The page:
Thursday, August 23, 2007

Anthromorphfication of an idea-state

yeah, it's a mouthful, huh?

Basically, it's the Sandman concept (Neil Gaiman's link is off to the side. He's a cool writer)with a strong sideways slant into Michael Hague.

Otherwise known as personification of an abstract idea.

In his book, Writing Screenplays that Sell, Hague says that to have immediacy, you should always have a person stand in for the "evil forces opposing your hero", ('das my words) yeah--well, he's right. It works.

Take Die Hard. Love the movie. BUT, terrorists--even bank-robbing kick ass terrorists in general--are no match for Hans and his crew. Terrorists--the anonymous blob--are not an immediate threat. Hans shooting that security guard in his first on screen appearance? Now that's immediate. He's there, he's amoral, and he's out to kill Bruce Willis. I mean, talk about a way to tighten the story.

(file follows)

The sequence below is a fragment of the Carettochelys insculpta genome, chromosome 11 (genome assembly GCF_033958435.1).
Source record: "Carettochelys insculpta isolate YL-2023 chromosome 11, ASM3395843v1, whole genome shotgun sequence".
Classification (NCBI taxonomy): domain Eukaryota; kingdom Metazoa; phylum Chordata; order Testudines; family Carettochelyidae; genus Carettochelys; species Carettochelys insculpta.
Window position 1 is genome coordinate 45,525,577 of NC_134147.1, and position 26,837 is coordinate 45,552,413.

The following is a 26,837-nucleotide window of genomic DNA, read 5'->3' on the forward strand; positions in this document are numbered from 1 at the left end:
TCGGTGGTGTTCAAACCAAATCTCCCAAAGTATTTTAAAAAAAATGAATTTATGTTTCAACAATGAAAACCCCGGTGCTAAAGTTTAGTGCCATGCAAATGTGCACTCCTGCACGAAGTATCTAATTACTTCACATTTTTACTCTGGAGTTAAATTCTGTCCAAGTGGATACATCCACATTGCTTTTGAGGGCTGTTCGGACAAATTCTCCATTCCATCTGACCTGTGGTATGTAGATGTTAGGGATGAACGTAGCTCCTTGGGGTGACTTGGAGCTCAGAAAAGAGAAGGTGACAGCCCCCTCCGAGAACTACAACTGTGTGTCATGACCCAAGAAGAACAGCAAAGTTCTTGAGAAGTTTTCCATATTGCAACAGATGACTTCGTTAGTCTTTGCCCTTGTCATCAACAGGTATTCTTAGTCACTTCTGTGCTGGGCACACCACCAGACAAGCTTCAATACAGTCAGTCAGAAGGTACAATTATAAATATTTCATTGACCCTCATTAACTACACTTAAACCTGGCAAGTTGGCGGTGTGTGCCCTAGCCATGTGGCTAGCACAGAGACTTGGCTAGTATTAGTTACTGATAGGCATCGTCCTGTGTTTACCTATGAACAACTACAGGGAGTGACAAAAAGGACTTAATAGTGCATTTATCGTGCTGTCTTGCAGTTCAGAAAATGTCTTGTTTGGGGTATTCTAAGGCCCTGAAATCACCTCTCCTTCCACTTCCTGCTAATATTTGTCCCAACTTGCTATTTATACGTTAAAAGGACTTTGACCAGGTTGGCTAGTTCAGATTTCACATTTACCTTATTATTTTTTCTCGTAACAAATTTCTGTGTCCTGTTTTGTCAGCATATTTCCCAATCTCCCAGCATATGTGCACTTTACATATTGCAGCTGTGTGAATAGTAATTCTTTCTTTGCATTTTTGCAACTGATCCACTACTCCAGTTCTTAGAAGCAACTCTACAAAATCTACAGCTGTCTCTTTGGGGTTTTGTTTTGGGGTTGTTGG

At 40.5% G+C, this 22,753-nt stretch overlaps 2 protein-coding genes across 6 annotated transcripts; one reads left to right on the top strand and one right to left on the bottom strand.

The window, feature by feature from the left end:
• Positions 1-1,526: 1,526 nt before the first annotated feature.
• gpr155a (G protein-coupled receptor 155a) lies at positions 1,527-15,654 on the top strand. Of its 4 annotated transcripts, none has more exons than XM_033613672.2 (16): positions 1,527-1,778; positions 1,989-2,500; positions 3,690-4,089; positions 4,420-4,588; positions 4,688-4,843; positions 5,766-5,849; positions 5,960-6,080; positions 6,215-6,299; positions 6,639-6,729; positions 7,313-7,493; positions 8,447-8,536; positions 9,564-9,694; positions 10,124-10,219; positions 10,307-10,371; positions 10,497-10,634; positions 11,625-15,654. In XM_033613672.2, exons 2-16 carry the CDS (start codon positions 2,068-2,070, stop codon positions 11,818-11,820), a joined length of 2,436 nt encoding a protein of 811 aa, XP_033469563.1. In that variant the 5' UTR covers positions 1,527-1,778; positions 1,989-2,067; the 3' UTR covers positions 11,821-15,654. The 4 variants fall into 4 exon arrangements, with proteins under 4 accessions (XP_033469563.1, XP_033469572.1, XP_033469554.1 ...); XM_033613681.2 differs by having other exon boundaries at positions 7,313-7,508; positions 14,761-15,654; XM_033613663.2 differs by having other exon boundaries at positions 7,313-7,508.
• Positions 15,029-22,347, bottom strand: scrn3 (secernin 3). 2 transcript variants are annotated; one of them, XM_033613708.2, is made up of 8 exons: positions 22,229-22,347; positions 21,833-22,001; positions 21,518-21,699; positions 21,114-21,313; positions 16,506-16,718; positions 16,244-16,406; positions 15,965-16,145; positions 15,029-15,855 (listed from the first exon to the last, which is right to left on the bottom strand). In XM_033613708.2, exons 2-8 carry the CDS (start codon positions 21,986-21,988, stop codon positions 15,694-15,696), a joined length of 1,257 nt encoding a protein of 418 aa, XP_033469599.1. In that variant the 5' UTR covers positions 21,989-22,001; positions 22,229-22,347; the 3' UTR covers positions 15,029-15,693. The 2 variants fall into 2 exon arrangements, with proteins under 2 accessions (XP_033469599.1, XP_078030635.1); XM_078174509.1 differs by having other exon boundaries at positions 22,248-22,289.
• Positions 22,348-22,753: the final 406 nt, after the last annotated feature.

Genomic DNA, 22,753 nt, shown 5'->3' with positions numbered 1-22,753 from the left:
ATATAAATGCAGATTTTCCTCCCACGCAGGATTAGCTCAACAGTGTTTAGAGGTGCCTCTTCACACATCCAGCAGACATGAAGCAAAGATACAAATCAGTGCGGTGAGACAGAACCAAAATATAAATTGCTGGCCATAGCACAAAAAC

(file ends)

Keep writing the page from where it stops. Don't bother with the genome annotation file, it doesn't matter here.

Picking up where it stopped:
Die Hard was written on so many levels. It's got to be one of the best book-to-movie adaptions of all time. I think...while it's good to have a specific villain, it's also good to have a lot of "meeting" points. The villain needs to reflect the "identity" (like Hague would say) of the hero. In other words, to be everything that the hero comes across as...but really isn't on the inside.

Hans will do anything to get what he wants. Bruce likes to think he's just a cop with a job to do. It's how he introduces himself to the limo driver. BUT, when the chips are down? There he is, going all noble because his inner essence is winning out over his outer Hans.

I think...I've been thinking too much about book three when I haven't finished number two yet. But I need a villain for Corlis and Fallon. I wish I could just do a Kim Possible and call HenchCO.

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